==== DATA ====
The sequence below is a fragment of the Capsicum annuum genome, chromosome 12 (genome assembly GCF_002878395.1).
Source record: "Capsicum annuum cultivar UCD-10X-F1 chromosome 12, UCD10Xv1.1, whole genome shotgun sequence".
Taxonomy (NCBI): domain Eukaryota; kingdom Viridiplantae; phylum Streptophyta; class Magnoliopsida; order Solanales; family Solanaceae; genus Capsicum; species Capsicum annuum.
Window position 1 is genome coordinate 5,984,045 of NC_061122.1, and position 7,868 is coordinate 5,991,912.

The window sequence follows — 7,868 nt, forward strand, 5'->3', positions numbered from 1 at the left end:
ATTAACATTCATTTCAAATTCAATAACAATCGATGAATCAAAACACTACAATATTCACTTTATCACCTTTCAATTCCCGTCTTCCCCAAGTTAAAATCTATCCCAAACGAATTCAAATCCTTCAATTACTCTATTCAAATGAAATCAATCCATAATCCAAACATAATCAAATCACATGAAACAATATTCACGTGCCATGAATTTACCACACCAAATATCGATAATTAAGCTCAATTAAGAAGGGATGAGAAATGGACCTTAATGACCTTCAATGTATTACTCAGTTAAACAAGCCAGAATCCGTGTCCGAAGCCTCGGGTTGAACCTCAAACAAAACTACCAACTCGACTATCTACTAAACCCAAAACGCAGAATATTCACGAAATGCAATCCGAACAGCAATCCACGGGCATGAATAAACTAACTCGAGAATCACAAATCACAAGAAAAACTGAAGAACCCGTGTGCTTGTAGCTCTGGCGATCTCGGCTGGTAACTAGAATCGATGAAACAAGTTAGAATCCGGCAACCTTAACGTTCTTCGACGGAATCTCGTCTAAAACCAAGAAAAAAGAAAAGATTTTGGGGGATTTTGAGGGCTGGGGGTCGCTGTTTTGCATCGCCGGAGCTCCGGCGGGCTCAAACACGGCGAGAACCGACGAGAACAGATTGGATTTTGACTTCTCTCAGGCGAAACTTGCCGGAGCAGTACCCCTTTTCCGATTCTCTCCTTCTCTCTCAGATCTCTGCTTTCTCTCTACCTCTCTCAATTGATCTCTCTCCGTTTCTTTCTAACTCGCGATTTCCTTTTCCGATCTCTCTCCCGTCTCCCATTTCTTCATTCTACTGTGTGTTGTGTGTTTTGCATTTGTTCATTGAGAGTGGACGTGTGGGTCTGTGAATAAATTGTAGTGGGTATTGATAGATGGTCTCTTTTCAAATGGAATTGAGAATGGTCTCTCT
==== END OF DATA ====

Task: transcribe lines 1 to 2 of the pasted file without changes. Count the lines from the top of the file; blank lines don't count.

The sequence below is a fragment of the Capsicum annuum genome, chromosome 12 (genome assembly GCF_002878395.1).
Source record: "Capsicum annuum cultivar UCD-10X-F1 chromosome 12, UCD10Xv1.1, whole genome shotgun sequence".